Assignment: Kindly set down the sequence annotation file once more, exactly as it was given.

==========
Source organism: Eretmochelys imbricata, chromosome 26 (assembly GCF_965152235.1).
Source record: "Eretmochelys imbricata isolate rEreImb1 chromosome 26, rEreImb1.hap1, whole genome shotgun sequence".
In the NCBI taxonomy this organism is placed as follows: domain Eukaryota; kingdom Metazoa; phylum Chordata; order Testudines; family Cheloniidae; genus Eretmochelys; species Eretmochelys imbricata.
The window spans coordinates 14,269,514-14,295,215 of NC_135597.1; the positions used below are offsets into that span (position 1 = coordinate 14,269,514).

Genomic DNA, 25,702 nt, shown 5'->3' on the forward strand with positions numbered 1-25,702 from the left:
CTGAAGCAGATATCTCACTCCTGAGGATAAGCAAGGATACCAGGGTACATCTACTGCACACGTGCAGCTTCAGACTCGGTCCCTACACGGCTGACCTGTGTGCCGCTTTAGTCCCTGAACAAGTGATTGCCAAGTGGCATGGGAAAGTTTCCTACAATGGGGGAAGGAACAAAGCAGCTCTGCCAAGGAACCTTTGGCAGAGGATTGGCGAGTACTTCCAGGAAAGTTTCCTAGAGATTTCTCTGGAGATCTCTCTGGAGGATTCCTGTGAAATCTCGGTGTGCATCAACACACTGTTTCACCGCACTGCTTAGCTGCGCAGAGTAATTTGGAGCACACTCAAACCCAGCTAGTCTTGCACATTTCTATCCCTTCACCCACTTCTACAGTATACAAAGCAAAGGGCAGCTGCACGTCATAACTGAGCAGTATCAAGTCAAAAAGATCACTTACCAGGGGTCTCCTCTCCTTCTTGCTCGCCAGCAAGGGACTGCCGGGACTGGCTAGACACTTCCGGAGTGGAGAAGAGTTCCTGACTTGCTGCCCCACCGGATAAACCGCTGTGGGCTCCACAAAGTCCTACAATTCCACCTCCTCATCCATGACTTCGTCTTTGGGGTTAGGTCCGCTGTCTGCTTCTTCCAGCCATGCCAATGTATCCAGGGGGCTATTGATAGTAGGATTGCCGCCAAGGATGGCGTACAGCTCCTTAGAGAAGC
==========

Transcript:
Source organism: Eretmochelys imbricata, chromosome 26 (assembly GCF_965152235.1).
Source record: "Eretmochelys imbricata isolate rEreImb1 chromosome 26, rEreImb1.hap1, whole genome shotgun sequence".
In the NCBI taxonomy this organism is placed as follows: domain Eukaryota; kingdom Metazoa; phylum Chordata; order Testudines; family Cheloniidae; genus Eretmochelys; species Eretmochelys imbricata.
The window spans coordinates 14,269,514-14,295,215 of NC_135597.1; the positions used below are offsets into that span (position 1 = coordinate 14,269,514).

Genomic DNA, 25,702 nt, shown 5'->3' on the forward strand with positions numbered 1-25,702 from the left:
CTGAAGCAGATATCTCACTCCTGAGGATAAGCAAGGATACCAGGGTACATCTACTGCACACGTGCAGCTTCAGACTCGGTCCCTACACGGCTGACCTGTGTGCCGCTTTAGTCCCTGAACAAGTGATTGCCAAGTGGCATGGGAAAGTTTCCTACAATGGGGGAAGGAACAAAGCAGCTCTGCCAAGGAACCTTTGGCAGAGGATTGGCGAGTACTTCCAGGAAAGTTTCCTAGAGATTTCTCTGGAGATCTCTCTGGAGGATTCCTGTGAAATCTCGGTGTGCATCAACACACTGTTTCACCGCACTGCTTAGCTGCGCAGAGTAATTTGGAGCACACTCAAACCCAGCTAGTCTTGCACATTTCTATCCCTTCACCCACTTCTACAGTATACAAAGCAAAGGGCAGCTGCACGTCATAACTGAGCAGTATCAAGTCAAAAAGATCACTTACCAGGGGTCTCCTCTCCTTCTTGCTCGCCAGCAAGGGACTGCCGGGACTGGCTAGACACTTCCGGAGTGGAGAAGAGTTCCTGACTTGCTGCCCCACCGGATAAACCGCTGTGGGCTCCACAAAGTCCTACAATTCCACCTCCTCATCCATGACTTCGTCTTTGGGGTTAGGTCCGCTGTCTGCTTCTTCCAGCCATGCCAATGTATCCAGGGGGCTATTGATAGTAGGATTGCCGCCAAGGATGGCGTACAGCTCCTTAGAGAAGC